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Hip-Hop History, Music, & Culture

REMU-UT 1197 | 2 units | Instructor: Daniel Charnas

This will be a class exploring some of the major non-musical influencers of hip-hop (Malcolm X, Muhammad Ali, Richard Pryor, Bruce Lee, etc). Class will look at how these figures shaped the culture of hip-hop as it was in its infancy. Students will also learn how to write about culture at a conceptual level. The central questions of the class: How did we arrive at the contemporary state of hip-hop? Who are the icons who were shaping hip-hop before it was born?

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Popular Music & Protest in the 21st Century

REMU-UT 1157 | 4 units | Instructor: Matthew D Morrison

The aim of this course is to explore how popular music has been used as an instrument of protest, with a special focus on twenty-first century developments. Although the 1960s is often regarded as the “golden era” of protest music in the United States, many events that have occurred in and outside the nation since 9/11 have led contemporary pop musicians to accept the charge left by musician and activist Nina Simone: “An artist’s duty, as far as I’m concerned, is to reflect the times.” Thinking through significant American events—including, but not limited to, September 11th, 2001 (“9/11”), the re-election of George W. Bush in 2004, Hurricane Katrina, the 2008 financial crisis, same-sex marriage debates, global warming debates, the Presidential election(s) of Barack Obama, the #BlackLivesMatter movement, the nomination of Donald Trump as the 2016 Republican Presidential candidate, and—this course will consider the following questions: What constitutes “protest music” in contemporary popular culture? How do artists create music that inspires others to resist, exist within, or even recognize structures and systems that limit the freedoms of individuals and communities throughout society? How are “isms” and “phobias,” such as racism, sexism, classism, homophobia, Islamophobia, etc., addressed in popular music, and what are the aesthetic, lyrical, and performative characteristics that contribute to the creation and reception of that music? How have technological developments (i.e., the Internet, social media, streaming music, etc.) impacted the way in which artists, producers, and consumers use music as a tool for social activism and protest? What are the possibilities and limitations of protest music within the global capitalist economy in which popular music circulates?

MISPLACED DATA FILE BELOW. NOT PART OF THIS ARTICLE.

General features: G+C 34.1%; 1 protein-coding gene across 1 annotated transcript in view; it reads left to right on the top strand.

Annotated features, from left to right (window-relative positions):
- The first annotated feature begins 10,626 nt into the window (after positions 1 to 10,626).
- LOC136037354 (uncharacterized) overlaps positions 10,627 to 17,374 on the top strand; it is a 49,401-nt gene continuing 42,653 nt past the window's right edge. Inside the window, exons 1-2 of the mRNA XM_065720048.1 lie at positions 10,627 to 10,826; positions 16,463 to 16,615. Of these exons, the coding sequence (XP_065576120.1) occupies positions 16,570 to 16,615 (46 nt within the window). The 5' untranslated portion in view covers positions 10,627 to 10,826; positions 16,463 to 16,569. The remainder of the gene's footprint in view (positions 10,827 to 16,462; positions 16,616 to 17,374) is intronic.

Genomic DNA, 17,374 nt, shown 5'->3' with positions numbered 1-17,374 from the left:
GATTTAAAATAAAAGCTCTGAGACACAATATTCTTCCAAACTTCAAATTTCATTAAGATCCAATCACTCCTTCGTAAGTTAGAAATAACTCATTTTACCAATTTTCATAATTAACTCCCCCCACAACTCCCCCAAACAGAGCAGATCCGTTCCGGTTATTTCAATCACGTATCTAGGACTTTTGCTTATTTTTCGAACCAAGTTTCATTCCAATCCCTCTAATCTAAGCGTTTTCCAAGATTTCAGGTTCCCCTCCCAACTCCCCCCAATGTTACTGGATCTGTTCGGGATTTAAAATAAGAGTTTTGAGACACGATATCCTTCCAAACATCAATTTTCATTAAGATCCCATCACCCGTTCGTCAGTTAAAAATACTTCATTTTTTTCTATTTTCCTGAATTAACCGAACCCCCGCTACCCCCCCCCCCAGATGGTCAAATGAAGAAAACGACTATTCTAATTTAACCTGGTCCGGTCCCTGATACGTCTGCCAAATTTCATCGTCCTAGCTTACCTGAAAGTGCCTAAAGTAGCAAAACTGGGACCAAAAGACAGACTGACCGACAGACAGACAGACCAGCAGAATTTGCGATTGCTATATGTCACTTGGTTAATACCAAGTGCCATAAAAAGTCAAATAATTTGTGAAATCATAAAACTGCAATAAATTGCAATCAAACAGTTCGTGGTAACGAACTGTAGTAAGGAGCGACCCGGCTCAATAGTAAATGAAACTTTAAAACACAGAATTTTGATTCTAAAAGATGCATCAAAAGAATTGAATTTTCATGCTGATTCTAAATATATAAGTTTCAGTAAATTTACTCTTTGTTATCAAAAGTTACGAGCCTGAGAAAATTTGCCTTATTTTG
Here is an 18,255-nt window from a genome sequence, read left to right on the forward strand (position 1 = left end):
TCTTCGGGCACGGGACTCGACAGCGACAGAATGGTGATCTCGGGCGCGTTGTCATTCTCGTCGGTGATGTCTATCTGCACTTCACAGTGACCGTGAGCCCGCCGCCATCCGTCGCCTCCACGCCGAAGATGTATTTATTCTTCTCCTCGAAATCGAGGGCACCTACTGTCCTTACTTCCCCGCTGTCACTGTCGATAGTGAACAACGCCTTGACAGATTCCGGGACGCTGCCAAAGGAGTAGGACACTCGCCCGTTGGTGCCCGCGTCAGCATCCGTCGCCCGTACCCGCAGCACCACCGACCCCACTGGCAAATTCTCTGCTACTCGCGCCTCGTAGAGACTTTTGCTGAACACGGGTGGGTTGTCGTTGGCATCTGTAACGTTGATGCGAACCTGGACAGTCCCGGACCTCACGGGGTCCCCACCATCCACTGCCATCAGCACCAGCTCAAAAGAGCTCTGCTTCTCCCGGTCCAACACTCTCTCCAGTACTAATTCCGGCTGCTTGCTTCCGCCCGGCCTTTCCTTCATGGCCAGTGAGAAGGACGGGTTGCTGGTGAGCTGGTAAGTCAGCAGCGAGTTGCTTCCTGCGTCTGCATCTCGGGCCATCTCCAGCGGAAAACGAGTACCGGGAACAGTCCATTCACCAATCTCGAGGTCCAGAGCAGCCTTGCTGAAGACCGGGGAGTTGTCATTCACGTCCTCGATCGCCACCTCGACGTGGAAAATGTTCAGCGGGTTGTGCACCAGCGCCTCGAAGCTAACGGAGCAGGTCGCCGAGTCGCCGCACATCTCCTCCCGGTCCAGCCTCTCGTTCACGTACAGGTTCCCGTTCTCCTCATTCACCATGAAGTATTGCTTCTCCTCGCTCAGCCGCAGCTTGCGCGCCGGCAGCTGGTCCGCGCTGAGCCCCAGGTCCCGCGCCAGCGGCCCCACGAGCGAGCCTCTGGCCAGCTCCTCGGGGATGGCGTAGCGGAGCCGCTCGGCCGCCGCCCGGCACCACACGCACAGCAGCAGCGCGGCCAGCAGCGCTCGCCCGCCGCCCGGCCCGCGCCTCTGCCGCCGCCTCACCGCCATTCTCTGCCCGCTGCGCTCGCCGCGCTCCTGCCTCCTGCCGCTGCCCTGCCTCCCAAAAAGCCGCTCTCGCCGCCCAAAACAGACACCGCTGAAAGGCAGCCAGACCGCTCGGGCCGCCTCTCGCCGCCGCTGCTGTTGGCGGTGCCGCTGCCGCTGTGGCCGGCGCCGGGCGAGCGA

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Topics in Recorded Music: Motown

REMU-UT 1129 | 2 units | Instructor: Matthew D Morrison

Started in 1959 in Detroit by songwriter and then budding entrepreneur Berry Gordy, Motown quickly became dubbed "Hitsville USA," as it served as home to artists like The Supremes, The Temptations, Mary Wells, Smokey Robinson, Stevie Wonder, Martha and the Vandellas, Michael Jackson and the Four Tops, to name a few. Motown literally changed the concept of the record label and redefined the very idea of entrepreneurship in recorded music, serving as core inspiration to artists from The Beatles to Beyonce. Motown's incredible legacy of success served a crucial role in helping to integrate popular music and thereby helped to rewrite the narrative of race and class in America.